Summary

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Last Updated September 5, 2023.

The Joke is Kundera's first novel and features four primary characters: Ludvik Jahn (the primary protagonist), Jaroslav, Helena, and Kostka. The novel does not contain a standard narrative and is best understood with respect to the plot lines concerning these four characters.

The majority of the book is rooted in Ludvik's two hapless "jokes." The first is in a postcard to his friend Marketa. Marketa is at a youth camp for young communists and, somewhat annoyed by the earnest tone in her letters, Ludvik, then a young student, sends her a postcard that says "Optimism is the opium of the people! A healthy atmosphere stinks of stupidity! Long live Trotsky!" Even though Ludvik is a member of the Communist Party, the Stalinist powers that be do not take kindly to his joke. His own friend reports him and, after being expelled from the university, he is compelled to penal servitude in mines. After all this—which takes place in the 1950s—Ludvik attempts to get his revenge by playing another "joke," this time on his erstwhile friend, Pavel. He does so by planning an affair with Pavel's wife, Helena. Unfortunately this joke, too, backfires since Pavel is only to happy to have someone who will take Helena off his hands.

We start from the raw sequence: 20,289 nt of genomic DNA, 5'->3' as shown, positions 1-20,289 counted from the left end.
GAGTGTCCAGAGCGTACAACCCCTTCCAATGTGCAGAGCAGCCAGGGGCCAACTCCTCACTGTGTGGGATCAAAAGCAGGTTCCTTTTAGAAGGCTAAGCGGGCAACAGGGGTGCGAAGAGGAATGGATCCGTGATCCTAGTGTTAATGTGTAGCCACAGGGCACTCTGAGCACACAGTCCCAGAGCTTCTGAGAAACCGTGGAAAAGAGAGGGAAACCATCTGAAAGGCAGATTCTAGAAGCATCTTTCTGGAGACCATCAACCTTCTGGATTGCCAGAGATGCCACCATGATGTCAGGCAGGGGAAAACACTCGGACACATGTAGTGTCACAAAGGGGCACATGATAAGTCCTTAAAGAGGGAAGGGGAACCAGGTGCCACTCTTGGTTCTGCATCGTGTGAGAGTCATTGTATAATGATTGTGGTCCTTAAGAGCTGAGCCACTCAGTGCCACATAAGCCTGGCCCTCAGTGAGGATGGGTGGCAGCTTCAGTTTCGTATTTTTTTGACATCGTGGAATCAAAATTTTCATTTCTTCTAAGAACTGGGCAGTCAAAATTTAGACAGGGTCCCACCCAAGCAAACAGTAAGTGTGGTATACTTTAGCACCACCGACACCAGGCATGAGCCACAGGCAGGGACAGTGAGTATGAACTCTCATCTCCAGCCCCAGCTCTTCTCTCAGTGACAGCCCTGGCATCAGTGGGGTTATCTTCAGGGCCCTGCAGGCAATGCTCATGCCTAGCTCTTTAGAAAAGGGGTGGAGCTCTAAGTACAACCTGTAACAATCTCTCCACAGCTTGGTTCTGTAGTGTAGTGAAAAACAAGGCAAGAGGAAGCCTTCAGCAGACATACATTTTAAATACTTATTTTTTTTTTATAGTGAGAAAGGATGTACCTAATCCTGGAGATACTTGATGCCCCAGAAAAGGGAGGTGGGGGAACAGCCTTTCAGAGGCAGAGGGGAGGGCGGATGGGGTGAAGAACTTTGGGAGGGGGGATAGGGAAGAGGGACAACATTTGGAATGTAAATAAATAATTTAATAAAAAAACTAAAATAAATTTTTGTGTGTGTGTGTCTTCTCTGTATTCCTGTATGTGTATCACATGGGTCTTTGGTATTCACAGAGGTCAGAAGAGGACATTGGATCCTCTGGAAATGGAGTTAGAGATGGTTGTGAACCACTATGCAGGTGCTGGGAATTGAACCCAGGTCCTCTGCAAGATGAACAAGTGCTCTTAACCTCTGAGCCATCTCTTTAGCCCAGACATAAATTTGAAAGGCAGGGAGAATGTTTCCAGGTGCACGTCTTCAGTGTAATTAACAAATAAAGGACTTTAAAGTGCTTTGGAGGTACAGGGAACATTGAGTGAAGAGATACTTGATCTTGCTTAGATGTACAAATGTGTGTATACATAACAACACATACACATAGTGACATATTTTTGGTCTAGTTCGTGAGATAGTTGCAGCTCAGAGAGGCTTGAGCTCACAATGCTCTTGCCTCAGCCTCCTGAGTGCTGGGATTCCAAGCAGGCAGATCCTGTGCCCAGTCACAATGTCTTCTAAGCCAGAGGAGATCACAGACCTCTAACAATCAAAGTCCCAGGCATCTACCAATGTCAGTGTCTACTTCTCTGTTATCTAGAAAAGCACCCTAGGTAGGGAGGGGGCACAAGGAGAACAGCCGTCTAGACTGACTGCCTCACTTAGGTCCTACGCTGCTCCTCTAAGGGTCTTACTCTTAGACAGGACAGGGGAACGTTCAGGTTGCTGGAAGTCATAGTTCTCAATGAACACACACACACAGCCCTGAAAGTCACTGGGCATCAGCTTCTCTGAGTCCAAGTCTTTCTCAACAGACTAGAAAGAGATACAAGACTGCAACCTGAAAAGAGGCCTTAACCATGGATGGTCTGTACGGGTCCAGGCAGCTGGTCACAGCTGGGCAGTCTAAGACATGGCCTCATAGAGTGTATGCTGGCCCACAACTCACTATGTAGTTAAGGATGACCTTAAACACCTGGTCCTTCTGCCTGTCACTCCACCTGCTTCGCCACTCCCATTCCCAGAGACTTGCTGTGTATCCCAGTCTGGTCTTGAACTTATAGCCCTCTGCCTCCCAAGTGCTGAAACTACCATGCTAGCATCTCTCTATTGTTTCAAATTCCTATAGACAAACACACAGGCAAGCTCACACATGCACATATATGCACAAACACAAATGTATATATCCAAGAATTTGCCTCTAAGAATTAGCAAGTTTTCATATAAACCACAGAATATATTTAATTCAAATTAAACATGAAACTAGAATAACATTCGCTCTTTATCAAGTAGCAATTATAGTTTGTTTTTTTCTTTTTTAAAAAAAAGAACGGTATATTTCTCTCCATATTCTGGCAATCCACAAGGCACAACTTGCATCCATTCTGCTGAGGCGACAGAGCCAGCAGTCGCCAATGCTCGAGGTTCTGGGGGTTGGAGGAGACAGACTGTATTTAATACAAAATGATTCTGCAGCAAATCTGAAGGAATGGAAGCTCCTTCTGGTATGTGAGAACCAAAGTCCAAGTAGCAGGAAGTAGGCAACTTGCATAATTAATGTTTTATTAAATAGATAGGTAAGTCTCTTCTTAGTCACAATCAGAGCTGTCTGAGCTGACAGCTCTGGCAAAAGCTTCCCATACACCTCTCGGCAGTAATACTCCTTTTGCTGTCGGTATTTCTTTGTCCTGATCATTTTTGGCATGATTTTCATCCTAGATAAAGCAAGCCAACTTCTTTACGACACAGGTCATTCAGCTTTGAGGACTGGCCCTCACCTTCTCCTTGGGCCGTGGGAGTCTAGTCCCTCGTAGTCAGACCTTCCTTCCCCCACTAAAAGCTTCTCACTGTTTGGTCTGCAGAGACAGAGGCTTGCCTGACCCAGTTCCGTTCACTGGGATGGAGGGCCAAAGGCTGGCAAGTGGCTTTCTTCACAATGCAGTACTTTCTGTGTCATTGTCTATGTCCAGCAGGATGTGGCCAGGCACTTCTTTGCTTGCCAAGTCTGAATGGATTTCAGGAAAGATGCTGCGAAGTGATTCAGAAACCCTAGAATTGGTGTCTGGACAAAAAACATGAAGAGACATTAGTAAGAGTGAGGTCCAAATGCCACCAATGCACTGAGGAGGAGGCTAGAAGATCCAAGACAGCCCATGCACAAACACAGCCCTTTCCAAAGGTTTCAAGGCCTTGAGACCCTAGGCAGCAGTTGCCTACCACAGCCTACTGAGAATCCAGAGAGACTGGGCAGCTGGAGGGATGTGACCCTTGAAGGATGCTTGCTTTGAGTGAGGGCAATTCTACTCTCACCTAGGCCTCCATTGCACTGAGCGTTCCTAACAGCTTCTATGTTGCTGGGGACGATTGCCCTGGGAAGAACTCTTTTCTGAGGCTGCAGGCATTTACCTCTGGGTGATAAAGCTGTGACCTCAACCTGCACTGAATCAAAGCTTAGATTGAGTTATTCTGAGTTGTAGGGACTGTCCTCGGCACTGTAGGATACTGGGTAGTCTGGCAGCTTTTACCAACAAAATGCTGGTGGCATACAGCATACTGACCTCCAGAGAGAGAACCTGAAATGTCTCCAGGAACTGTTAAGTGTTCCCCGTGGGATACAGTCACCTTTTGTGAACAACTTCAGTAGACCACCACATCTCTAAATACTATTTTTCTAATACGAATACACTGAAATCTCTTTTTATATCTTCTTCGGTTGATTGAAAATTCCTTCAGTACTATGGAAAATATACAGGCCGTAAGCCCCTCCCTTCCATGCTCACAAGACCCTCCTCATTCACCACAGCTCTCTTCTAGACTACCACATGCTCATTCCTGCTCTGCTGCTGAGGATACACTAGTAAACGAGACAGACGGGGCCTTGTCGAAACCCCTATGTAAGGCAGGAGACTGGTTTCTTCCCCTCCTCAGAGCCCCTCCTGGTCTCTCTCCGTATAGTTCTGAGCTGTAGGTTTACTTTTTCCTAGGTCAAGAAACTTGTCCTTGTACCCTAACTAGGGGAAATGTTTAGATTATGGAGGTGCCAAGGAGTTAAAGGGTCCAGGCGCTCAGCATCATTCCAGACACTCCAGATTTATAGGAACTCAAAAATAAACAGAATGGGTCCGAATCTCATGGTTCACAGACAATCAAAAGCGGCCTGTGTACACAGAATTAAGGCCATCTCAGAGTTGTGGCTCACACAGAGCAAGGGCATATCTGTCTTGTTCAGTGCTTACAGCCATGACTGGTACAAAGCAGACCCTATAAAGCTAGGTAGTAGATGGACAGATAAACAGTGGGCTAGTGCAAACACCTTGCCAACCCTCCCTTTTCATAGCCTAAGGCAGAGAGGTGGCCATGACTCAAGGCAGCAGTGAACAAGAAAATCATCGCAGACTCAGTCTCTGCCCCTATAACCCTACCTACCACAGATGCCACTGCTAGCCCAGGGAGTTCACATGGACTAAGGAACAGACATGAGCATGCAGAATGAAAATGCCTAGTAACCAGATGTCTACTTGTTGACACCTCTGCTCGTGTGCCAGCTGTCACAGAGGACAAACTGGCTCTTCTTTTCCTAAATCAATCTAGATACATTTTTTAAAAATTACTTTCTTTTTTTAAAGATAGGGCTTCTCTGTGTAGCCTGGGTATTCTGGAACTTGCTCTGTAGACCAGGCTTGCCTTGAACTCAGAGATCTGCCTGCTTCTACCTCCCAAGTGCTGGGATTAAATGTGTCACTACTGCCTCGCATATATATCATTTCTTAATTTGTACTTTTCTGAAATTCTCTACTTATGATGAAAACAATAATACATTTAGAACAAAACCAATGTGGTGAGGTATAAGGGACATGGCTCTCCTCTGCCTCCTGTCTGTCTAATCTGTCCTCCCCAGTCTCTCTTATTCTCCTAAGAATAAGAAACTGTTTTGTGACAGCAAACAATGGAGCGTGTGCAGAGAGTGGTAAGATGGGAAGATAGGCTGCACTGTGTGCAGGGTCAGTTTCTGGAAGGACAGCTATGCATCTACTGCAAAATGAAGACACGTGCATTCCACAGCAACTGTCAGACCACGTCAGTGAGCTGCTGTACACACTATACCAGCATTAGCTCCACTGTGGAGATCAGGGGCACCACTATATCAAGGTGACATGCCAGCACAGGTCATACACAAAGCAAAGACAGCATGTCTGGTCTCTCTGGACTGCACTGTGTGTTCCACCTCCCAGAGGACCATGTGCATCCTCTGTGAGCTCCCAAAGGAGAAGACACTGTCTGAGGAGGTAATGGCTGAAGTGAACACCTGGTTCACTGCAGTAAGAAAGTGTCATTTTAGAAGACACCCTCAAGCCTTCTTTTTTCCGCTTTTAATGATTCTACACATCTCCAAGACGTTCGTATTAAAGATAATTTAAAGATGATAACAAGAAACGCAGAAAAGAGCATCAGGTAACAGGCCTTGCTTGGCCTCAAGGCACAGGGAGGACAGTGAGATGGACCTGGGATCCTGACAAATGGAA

The other characters also have their own "jokes" that shape the plot.

Kostka, who serves as a foil to Ludvik, separates himself from the Communist Party because of his Christian faith. Kostka thinks that it is possible to reconcile Christian faith with Communism; however, in thinking this he strays very far indeed from the party line.

Jaroslav cares deeply about Moravian folk culture and is very troubled by the Party's appropriation of it. His own wedding is described as a "showcase of traditional rituals and customs." Jaroslav wishes to revive a folk tradition called the Ride of the Kings; when he was young, he played the king. He learns, later, that his son has been chosen to be the king in the ritual, and this pleases him immensely. The joke is revealed when we learn that the king in the ceremony is not, in fact, his son. Neither his son nor his wife share his passion for folk culture, and they conspired so that Jaroslav's son could be away at a motorcycle race instead of at the outmoded ritual that his father cares about so passionately.

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